It is widely held that Japan’s retail brokerage model is under great pressure – perhaps irredeemably broken.
Nomura is the biggest name in the sector. It still has a peerless distribution network, but there is a nagging sense that it is more exposed than anyone to the challenges facing brokerage.
Nomura has had a difficult few years. It reported its first annual loss in a decade in April, and its last annual general meeting was sobering, with chief executive Koji Nagai having to fight down an attempt by proxy advisory firm Institutional Shareholder Services to stop his reappointment.
He survived, but shareholder support for his reappointment fell from 96% to 61.7% in a year.
But Nomura’s international operations finally turned profitable in the first quarter – the first profitable quarter in six for the business – and by the second-half results in October, the only region in which Nomura was not growing revenue was Japan.
Nomura has accepted it needs to make some changes and has set about them with conviction. It announced what it calls a “radical simplification” in March, with branch closures and a commitment to cut $1.3 billion in costs ($1 billion from wholesale, the remainder in retail; 70% of this one-to-two-year project has been achieved so far).
It will reduce its presence in secondary trading of G10 forex, emerging markets and flow credit in EMEA and the Americas, although there will be more investment in the US in other areas and a new joint venture in China.
The changes will also affect the corporate structure, replacing a matrix management system with several regional divisions under a global structure.
“When I went to the US, there were roughly 3,000 people in [the office in] New York and I felt some duplication between that business and regional management,” says Kentaro Okuda, who was group co-COO and deputy president of Nomura when he spoke to Euromoney, but was promoted to be the firm’s new CEO on December 2.
“In the past, we had 10 functions in the corporate structure. We studied our peers, and clearly US firms are very lean, so I made it with just five functions.”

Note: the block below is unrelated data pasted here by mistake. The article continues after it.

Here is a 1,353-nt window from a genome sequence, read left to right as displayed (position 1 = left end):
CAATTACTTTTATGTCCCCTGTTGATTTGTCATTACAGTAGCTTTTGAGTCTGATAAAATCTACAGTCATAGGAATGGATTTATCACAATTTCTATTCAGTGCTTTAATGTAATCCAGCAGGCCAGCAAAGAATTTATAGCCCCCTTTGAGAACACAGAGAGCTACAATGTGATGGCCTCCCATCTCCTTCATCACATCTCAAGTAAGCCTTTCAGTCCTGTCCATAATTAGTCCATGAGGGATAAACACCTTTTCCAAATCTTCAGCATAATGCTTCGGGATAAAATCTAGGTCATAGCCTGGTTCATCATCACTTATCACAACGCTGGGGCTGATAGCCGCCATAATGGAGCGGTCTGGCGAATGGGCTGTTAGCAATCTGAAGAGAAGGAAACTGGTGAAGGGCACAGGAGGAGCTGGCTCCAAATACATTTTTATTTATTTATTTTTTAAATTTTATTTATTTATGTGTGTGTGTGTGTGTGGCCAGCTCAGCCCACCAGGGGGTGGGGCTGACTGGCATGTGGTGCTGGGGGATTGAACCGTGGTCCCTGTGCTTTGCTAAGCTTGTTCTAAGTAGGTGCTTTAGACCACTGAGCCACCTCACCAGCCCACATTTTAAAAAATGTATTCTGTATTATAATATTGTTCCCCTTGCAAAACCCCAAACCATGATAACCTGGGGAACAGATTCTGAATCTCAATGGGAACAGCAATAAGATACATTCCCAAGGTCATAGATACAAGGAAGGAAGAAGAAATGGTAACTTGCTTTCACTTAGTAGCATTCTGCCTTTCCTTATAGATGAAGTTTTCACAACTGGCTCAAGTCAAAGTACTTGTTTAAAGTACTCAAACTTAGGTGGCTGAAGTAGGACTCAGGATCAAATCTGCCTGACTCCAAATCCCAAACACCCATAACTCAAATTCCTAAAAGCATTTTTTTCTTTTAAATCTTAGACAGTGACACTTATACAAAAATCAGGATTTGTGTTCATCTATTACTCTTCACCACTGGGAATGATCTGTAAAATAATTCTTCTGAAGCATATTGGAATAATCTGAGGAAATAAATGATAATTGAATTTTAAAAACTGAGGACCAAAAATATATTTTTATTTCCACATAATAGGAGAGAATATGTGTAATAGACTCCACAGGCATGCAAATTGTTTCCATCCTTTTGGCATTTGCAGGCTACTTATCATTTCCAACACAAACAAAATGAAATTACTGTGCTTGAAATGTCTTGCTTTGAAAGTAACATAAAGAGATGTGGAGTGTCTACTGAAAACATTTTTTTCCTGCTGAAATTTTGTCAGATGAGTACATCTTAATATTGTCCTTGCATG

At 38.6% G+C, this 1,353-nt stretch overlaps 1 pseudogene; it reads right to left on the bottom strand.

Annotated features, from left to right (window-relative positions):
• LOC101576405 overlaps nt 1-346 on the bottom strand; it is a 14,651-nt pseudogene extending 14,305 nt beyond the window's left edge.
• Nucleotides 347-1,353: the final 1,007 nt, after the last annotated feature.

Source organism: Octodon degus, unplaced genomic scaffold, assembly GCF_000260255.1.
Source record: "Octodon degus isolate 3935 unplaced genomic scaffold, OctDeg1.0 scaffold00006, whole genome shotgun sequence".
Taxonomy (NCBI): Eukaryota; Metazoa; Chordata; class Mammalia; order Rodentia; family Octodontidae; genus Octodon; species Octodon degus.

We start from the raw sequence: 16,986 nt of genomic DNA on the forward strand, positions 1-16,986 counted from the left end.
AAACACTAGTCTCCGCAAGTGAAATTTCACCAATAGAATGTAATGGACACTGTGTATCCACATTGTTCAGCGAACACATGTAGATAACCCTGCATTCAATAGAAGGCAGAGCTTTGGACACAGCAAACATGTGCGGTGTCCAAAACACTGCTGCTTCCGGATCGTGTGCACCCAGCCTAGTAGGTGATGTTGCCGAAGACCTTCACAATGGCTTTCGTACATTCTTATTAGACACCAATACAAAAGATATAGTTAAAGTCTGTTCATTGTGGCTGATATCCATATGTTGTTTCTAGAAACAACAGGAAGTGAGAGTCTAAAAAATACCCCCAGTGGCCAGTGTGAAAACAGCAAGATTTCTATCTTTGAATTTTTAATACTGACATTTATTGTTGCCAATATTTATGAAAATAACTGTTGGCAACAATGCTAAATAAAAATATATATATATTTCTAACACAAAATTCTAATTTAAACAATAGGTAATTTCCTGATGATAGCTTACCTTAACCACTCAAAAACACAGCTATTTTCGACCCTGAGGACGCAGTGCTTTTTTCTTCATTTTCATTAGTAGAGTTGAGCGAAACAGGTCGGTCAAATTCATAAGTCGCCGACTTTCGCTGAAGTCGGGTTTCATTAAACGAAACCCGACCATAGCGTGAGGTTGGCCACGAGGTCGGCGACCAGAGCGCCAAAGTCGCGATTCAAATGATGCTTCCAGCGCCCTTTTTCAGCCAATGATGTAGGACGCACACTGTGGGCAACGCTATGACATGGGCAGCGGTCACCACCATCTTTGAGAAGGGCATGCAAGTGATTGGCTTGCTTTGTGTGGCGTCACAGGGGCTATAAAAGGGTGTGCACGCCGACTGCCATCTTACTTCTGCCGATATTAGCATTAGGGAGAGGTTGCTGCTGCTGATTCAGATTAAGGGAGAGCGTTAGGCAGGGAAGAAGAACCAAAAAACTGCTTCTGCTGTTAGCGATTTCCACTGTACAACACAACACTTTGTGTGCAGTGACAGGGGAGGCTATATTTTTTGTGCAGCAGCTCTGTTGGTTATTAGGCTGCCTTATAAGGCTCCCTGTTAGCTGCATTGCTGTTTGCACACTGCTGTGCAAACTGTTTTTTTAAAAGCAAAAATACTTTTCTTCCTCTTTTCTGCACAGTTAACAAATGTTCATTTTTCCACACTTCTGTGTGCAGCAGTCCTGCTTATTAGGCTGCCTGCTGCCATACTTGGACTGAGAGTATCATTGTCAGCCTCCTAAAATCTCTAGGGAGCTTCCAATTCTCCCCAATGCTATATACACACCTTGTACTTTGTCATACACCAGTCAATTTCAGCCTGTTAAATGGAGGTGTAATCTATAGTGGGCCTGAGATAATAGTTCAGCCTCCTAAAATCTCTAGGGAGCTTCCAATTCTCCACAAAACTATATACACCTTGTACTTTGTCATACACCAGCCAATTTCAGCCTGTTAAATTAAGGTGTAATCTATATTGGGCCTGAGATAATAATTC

Asked what investors want, he says: “When I show investors, they are always interested in how our Japan retail business is going. In the past, just after the Lehman operations where we made losses on the international side, they asked how we would change that.
“But they understand now we are profitable. How to continuously make profit on the international side – that’s a challenge for us.”
At home, Nomura is making efforts in digitalization and is also building cooperation with regional banks. In August it signed a memorandum of understanding with The San-in Godo Bank, a strong regional player, to access its branch network and retail clients.
“These are the sort of things we are looking for,” says Okuda. “In the past, we tried to do everything alone, but now we are trying to increase the group.” It has become increasingly commonplace to speculate about the long-term independence of Nomura and Daiwa, although Nomura is by far the bigger of the two.
“Nomura is a potential target for megabanks,” says one leading Japanese banker. “And if you can choose between Daiwa and Nomura, you go for Nomura.” Received wisdom has it that MUFG would be the most likely buyer, but even for a bank of that size it would be an enormous acquisition.
“How to continuously make profit on the international side – that’s our challenge”
– Kentaro Okuda
Another banker thinks Nomura would give up its independence only if it absolutely had to.
“There was a time earlier this year when they were in real trouble,” says another banker, referring to shareholder attitudes, stock market performance and a penalty over a market information leak. “But they really enjoy the luxury of being the only independent giant in this market. Even though their retail brokerage franchise is decreasing day by day, I don’t think they would give that up.”
What is Nomura’s view – will it always be independent? “That’s a fixed answer,” says Okuda with a smile. “We are always open to discuss.”
It has to be a possibility. Everywhere else in the world, leading wealth managers and investment banks – such as Merrill Lynch and Smith Barney – have been absorbed into consumer banks. Is the biggest risk that consumer banks become so good at wealth management that the same thing happens in Japan?
“I think you are right,” says Okuda. “Also, what we are feeling, the same as any other industry, is that because of digitalization and technology, the players may not be the same.
Yahoo and Amazon might be the largest banks in 30 years. That’s the largest risk for Nomura and other banks.” How will Nomura look in five years’ time? “I think we will be a good global financial institution, hopefully very profitable and changing based on the market,” says Okuda.
“Nomura is a unique financial institution: we are not a bank structure, we are independent and we are in Asia, Europe and the US.” Nomura may be the biggest independent non-bank in global financial services – certainly it is the biggest in the US, ahead of Jefferies.
Asked about lessons he has learned along the way, Okuda says: “The best advice is from senior clients, not from senior people in the organization. I have learned more from people outside.”
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